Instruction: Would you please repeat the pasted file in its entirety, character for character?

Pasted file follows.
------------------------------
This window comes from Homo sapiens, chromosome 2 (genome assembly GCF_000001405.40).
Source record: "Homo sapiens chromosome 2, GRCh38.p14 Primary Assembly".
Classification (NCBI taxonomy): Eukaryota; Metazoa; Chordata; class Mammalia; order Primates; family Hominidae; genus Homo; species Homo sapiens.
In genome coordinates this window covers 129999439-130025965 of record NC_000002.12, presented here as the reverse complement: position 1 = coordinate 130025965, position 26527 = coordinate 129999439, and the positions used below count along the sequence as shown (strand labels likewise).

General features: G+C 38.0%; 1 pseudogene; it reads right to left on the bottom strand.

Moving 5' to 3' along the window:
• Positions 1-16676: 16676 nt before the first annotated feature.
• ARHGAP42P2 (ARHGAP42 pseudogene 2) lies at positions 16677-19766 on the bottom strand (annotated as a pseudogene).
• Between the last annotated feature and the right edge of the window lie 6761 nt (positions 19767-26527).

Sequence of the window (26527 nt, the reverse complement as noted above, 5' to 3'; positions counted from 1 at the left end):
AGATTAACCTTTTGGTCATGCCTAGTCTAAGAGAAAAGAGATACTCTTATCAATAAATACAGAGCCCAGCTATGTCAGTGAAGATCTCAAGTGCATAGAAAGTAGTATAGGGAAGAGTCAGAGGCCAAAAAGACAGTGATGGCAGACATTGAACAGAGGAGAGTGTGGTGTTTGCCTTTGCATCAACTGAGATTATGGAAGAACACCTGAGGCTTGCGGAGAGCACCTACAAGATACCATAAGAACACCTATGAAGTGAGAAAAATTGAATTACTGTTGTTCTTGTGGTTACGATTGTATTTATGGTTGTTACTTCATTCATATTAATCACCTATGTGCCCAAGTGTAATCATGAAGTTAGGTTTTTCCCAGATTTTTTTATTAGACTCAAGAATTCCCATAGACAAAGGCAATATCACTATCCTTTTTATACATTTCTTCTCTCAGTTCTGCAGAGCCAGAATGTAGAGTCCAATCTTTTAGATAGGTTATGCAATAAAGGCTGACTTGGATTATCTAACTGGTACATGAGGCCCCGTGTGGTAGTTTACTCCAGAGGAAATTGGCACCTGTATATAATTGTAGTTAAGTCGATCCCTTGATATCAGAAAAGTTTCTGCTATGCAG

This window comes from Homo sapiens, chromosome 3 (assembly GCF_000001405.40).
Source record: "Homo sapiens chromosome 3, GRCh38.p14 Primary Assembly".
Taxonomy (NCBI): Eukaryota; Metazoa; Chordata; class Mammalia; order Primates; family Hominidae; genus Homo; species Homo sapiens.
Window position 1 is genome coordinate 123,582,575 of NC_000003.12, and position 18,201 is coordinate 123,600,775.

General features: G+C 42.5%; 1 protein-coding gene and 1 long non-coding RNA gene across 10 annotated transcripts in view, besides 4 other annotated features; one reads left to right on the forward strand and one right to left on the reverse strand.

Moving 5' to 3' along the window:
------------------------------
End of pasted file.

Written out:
This window comes from Homo sapiens, chromosome 2 (genome assembly GCF_000001405.40).
Source record: "Homo sapiens chromosome 2, GRCh38.p14 Primary Assembly".
Classification (NCBI taxonomy): Eukaryota; Metazoa; Chordata; class Mammalia; order Primates; family Hominidae; genus Homo; species Homo sapiens.
In genome coordinates this window covers 129999439-130025965 of record NC_000002.12, presented here as the reverse complement: position 1 = coordinate 130025965, position 26527 = coordinate 129999439, and the positions used below count along the sequence as shown (strand labels likewise).

General features: G+C 38.0%; 1 pseudogene; it reads right to left on the bottom strand.

Moving 5' to 3' along the window:
• Positions 1-16676: 16676 nt before the first annotated feature.
• ARHGAP42P2 (ARHGAP42 pseudogene 2) lies at positions 16677-19766 on the bottom strand (annotated as a pseudogene).
• Between the last annotated feature and the right edge of the window lie 6761 nt (positions 19767-26527).

Sequence of the window (26527 nt, the reverse complement as noted above, 5' to 3'; positions counted from 1 at the left end):
AGATTAACCTTTTGGTCATGCCTAGTCTAAGAGAAAAGAGATACTCTTATCAATAAATACAGAGCCCAGCTATGTCAGTGAAGATCTCAAGTGCATAGAAAGTAGTATAGGGAAGAGTCAGAGGCCAAAAAGACAGTGATGGCAGACATTGAACAGAGGAGAGTGTGGTGTTTGCCTTTGCATCAACTGAGATTATGGAAGAACACCTGAGGCTTGCGGAGAGCACCTACAAGATACCATAAGAACACCTATGAAGTGAGAAAAATTGAATTACTGTTGTTCTTGTGGTTACGATTGTATTTATGGTTGTTACTTCATTCATATTAATCACCTATGTGCCCAAGTGTAATCATGAAGTTAGGTTTTTCCCAGATTTTTTTATTAGACTCAAGAATTCCCATAGACAAAGGCAATATCACTATCCTTTTTATACATTTCTTCTCTCAGTTCTGCAGAGCCAGAATGTAGAGTCCAATCTTTTAGATAGGTTATGCAATAAAGGCTGACTTGGATTATCTAACTGGTACATGAGGCCCCGTGTGGTAGTTTACTCCAGAGGAAATTGGCACCTGTATATAATTGTAGTTAAGTCGATCCCTTGATATCAGAAAAGTTTCTGCTATGCAG

This window comes from Homo sapiens, chromosome 3 (assembly GCF_000001405.40).
Source record: "Homo sapiens chromosome 3, GRCh38.p14 Primary Assembly".
Taxonomy (NCBI): Eukaryota; Metazoa; Chordata; class Mammalia; order Primates; family Hominidae; genus Homo; species Homo sapiens.
Window position 1 is genome coordinate 123,582,575 of NC_000003.12, and position 18,201 is coordinate 123,600,775.

General features: G+C 42.5%; 1 protein-coding gene and 1 long non-coding RNA gene across 10 annotated transcripts in view, besides 4 other annotated features; one reads left to right on the forward strand and one right to left on the reverse strand.

Moving 5' to 3' along the window: